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Collegiate runner-up Western Ontario proves worth despite few resources

Members of the Western Ontario League of Legends team celebrate their semifinal victory against UC Irvine on Saturday at the LCS Arena in Los Angeles during the College League of Legends Championship. Provided by Riot Games

LOS ANGELES -- As the gold and silver confetti settled on the stage of Riot Games' LCS Arena and Maryville University's League of Legends players walked to center stage to claim their trophy, their opponents from the Western University of Ontario walked offstage quietly.

This is Western's second year at the College League of Legends Championship. Last year, they were an unlikely quarterfinalist that was knocked out by the University of Maryland. This year, Western upset defending champions the University of California-Irvine to make it all the way to the finals.

Both times, they did it with no support from their university.

"It's just kind of a group of us," top laner Alex "Gorica" Gorica said. "We literally don't have any support from our school. They don't recognize us as a club; it's pretty much just us. We just luckily had the talent at this school: We found each other online, and here we are."

What eventually become the Western League of Legends team that stood onstage at the finals Sunday started years earlier and has continued to improve through the sheer talent and dedication of their players.

"Over the past three years, it's been many failures," AD carry Kyle "Shorthop" Raposo said. "We made it here last year and got knocked out in the quarterfinals because we didn't really have that winning mentality."

This year was different. Shorthop said the team started to believe in their own talent during their regional conference run this year, where Western defeated Harrisburg University and the University of Waterloo. Those victories gave Western an automatic bid to the quarterfinals this week and another shot at an on-stage victory.

"It was just the eight of us with a passionate drive to win and to show that we are talented players," Shorthop said. "We can compete with some of the best while getting our education, and some people have pro aspirations as well."

Every step of the way, Western has had to beat teams with significantly more infrastructure and investment. The most impressive of these victories was their semifinals win over UCI. Gorica said his team pulled off the upset by focusing on picking champions the players could thrive on regardless of the matchup.

"We did a lot of prep work," Gorica said. "Our draft was something we worked a lot on with our coach. Honestly, we just played our best. We all played comfort, pretty much. Going into the match, we just played what we knew best because we knew we could beat them at our best."

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The University of Western Ontario upsets defending College League of Legends Championship

The University of Western Ontario upsets defending College League of Legends Championship winner UCI in the semifinals. They will play Maryville University tomorrow in the finals. Video by Emily Rand

"Everyone had dreamed of making it to the final and trying to win it," Shorthop said. "It's difficult to describe that moment, but I was just so, so proud of everybody who has spent years trying to push and push. Taking on the champions of the tournament with massive backing from their school, it just shows that we're also the real deal."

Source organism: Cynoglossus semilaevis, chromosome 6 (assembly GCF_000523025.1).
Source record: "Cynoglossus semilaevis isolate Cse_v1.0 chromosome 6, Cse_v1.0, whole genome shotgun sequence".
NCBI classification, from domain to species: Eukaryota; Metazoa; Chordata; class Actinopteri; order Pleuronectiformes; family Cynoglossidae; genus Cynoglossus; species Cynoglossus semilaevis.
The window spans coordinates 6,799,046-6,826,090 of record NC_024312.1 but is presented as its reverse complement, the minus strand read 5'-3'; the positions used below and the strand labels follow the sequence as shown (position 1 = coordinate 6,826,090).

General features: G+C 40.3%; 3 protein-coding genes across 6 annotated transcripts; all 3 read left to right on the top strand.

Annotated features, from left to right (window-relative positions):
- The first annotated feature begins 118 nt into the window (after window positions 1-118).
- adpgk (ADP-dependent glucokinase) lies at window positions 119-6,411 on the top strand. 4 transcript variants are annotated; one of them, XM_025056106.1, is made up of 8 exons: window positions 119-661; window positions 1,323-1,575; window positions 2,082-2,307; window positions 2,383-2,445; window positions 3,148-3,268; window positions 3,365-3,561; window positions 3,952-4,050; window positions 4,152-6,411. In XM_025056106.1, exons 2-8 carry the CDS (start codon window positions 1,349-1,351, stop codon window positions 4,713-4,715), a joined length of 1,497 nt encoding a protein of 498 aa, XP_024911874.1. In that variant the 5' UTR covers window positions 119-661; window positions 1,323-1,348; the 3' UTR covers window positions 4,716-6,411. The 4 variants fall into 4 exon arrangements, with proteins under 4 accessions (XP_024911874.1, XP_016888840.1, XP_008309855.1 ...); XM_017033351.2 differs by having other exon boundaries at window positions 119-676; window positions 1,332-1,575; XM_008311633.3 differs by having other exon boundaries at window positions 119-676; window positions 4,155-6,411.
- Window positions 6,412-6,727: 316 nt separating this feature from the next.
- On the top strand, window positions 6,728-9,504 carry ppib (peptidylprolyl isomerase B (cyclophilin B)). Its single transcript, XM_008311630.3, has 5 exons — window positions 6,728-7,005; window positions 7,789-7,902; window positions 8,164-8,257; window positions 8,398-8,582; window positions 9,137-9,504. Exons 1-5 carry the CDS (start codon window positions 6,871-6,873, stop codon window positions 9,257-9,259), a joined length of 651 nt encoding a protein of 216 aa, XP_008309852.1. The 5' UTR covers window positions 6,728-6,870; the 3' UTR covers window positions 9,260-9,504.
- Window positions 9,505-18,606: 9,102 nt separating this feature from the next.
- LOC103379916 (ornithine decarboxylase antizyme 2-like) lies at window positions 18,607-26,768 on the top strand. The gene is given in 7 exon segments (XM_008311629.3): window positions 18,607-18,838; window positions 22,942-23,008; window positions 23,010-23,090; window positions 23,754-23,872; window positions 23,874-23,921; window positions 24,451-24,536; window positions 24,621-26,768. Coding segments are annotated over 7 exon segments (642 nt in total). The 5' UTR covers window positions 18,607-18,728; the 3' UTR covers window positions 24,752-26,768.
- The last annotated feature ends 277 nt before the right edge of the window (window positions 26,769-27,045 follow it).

Shorthop said he and the rest of his team, along with their coach/manager, are the ones responsible for their scheduling, setting up scrimmages and ensuring that everyone is keeping up with their studies at the same time, all while working on their in-game mechanics and trying to prove to their university that they're a club worth sanctioning.

Unlike varsity programs such as Maryville and UCI, Western doesn't have any one person dedicated to any of those tasks.

"We all take care of each other in a sense," Shorthop said. "It's another task that realistically should be dealt with management or whatever that might be, but we have to take care of ourselves, and it takes time out of our days, but ultimately we have that burning desire to win, and we're willing to put whatever we have into it to win if our school won't recognize us."

Shorthop and the rest of Western are hoping that Sunday's finals appearance and the team's victory over a scholarship-sponsored program in the semis and regional play will be enough to convince Western administration to throw some support behind the team.

"We're hoping," Shorthop said. "We're trying to show that we're not just talented players but talented individuals academically and good people at Western. Hopefully they see us. We love our school, we love the game and hopefully it works out."

Their dedication hasn't gone unrecognized by their opponents or others in the collegiate community.

"Oh man, I might ask them for advice if they can make it all the way here," Maryville jungler Andrew "ckg" Smith said of his final opponents. "It's just crazy how you can just have five guys at a school and a coach that can come in and form a good team."

Despite falling 3-0 in the finals to Maryville, Shorthop said he sees this year as yet another step forward as Western looks toward next year.

"We all at least have another year," Shorthop said. "We're probably going to push through it again. East Conference continuously gets more and more competitive, so we know we need to keep working hard.

"We're obviously not satisfied with losing in the final. We want to take it all the way. Beating UCI was an incredible feat, and we fell short in the finals, but the way we look at it -- and the first thing I said onstage to my team when we got up -- is that it's only up from here. We just have to look forward to a bright future."